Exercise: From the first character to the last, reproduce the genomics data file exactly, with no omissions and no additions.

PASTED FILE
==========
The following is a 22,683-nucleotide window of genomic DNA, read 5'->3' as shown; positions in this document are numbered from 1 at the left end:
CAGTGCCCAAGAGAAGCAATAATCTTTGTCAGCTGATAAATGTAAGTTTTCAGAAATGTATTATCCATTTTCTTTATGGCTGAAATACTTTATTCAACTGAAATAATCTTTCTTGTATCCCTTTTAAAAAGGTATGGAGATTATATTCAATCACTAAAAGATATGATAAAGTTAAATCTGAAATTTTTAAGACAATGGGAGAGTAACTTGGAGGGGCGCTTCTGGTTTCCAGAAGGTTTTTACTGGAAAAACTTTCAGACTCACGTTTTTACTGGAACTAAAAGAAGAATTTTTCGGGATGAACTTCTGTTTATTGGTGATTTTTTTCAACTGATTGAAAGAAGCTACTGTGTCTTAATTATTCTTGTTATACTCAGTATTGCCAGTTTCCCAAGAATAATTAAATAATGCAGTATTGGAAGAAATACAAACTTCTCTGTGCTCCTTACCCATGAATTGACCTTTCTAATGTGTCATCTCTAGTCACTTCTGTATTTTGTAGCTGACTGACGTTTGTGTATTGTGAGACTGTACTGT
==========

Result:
The following is a 22,683-nucleotide window of genomic DNA, read 5'->3' as shown; positions in this document are numbered from 1 at the left end:
CAGTGCCCAAGAGAAGCAATAATCTTTGTCAGCTGATAAATGTAAGTTTTCAGAAATGTATTATCCATTTTCTTTATGGCTGAAATACTTTATTCAACTGAAATAATCTTTCTTGTATCCCTTTTAAAAAGGTATGGAGATTATATTCAATCACTAAAAGATATGATAAAGTTAAATCTGAAATTTTTAAGACAATGGGAGAGTAACTTGGAGGGGCGCTTCTGGTTTCCAGAAGGTTTTTACTGGAAAAACTTTCAGACTCACGTTTTTACTGGAACTAAAAGAAGAATTTTTCGGGATGAACTTCTGTTTATTGGTGATTTTTTTCAACTGATTGAAAGAAGCTACTGTGTCTTAATTATTCTTGTTATACTCAGTATTGCCAGTTTCCCAAGAATAATTAAATAATGCAGTATTGGAAGAAATACAAACTTCTCTGTGCTCCTTACCCATGAATTGACCTTTCTAATGTGTCATCTCTAGTCACTTCTGTATTTTGTAGCTGACTGACGTTTGTGTATTGTGAGACTGTACTGT